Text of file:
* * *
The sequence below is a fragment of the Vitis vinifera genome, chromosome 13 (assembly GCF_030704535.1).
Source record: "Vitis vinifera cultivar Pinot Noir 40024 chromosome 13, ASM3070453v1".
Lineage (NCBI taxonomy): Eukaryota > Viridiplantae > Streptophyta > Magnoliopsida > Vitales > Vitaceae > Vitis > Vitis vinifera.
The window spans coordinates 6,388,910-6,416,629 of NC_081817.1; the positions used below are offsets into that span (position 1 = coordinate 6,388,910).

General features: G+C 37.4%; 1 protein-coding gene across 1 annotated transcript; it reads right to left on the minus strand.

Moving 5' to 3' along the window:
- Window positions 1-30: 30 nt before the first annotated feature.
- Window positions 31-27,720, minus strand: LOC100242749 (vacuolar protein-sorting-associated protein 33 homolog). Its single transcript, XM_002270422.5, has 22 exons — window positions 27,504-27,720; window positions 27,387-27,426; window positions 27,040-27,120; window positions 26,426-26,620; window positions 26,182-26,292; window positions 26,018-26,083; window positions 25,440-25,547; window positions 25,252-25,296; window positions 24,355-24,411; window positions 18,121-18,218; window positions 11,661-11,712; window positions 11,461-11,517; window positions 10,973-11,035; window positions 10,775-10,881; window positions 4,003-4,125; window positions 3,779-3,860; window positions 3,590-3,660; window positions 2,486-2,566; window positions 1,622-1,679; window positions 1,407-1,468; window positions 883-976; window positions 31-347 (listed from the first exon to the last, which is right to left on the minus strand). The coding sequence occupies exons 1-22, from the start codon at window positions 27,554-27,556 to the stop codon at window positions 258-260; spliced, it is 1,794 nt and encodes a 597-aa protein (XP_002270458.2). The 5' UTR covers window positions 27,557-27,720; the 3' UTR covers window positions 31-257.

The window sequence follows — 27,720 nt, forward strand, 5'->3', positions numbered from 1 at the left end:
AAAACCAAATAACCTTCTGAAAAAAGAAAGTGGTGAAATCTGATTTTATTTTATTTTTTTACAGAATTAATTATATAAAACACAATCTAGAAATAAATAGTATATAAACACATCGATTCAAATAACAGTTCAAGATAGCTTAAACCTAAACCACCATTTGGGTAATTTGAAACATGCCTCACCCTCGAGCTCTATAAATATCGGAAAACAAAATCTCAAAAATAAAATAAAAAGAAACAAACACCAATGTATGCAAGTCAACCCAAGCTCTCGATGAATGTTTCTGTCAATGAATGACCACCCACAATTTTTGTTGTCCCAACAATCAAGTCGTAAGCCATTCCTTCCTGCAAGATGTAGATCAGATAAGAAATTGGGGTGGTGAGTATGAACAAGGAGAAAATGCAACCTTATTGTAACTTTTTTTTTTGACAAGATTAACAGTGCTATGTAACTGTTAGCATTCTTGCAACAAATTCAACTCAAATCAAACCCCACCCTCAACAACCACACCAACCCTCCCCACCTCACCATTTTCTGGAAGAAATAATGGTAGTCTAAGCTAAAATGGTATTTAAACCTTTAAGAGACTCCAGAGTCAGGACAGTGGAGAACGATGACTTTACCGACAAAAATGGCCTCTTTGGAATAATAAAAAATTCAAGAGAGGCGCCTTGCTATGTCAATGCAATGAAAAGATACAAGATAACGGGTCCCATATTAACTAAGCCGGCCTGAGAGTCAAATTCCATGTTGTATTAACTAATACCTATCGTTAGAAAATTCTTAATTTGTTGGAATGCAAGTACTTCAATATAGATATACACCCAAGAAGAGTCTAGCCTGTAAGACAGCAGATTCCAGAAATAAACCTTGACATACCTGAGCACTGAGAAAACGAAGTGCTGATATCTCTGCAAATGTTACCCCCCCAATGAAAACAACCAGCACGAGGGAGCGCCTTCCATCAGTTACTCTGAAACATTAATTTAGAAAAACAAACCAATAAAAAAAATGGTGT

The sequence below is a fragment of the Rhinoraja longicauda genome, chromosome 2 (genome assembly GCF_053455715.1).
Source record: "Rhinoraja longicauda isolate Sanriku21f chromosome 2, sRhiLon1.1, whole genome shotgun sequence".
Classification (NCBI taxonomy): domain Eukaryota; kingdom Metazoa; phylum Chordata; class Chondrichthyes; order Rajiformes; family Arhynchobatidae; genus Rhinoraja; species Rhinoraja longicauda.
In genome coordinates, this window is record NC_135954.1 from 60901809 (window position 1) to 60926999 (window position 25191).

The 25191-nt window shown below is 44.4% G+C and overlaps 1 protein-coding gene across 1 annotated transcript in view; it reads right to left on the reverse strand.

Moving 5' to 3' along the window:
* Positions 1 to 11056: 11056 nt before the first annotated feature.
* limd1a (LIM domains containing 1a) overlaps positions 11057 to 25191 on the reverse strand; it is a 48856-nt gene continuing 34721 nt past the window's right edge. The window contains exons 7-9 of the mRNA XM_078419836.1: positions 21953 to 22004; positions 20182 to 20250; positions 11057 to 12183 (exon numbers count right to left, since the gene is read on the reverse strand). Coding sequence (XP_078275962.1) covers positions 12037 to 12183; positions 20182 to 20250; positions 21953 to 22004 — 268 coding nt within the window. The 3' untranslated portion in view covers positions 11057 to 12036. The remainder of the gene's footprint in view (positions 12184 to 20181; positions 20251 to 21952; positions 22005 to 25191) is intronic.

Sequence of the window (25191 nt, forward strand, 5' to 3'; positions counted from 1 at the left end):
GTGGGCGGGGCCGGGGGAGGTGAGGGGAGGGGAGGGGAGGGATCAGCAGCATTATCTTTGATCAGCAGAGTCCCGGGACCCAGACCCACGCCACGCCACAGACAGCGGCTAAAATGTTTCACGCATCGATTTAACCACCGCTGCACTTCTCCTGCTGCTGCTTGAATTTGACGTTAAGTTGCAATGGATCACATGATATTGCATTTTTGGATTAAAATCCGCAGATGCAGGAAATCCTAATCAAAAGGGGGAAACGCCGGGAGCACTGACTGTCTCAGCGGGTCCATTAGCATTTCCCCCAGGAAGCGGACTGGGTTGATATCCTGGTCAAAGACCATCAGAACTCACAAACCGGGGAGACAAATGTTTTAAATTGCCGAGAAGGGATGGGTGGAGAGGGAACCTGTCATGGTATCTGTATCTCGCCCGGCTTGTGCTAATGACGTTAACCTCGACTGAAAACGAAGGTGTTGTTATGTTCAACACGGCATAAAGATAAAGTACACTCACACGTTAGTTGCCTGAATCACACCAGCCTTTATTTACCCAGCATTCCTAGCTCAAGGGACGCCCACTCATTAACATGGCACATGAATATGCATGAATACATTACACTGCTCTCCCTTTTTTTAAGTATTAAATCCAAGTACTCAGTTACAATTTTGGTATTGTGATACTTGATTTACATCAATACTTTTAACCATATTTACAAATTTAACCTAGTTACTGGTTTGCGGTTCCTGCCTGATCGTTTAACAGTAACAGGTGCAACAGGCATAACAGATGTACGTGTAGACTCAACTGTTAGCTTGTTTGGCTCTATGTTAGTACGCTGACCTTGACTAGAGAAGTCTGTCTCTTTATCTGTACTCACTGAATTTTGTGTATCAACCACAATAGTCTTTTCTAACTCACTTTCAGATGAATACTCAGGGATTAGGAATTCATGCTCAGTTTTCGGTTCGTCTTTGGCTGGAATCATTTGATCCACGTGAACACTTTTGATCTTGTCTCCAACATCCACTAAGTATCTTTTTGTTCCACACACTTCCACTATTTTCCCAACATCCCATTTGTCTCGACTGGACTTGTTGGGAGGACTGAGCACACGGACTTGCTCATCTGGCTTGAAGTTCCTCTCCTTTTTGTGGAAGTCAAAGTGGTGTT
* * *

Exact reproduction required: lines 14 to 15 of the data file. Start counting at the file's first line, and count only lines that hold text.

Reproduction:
In genome coordinates, this window is record NC_135954.1 from 60901809 (window position 1) to 60926999 (window position 25191).

The 25191-nt window shown below is 44.4% G+C and overlaps 1 protein-coding gene across 1 annotated transcript in view; it reads right to left on the reverse strand.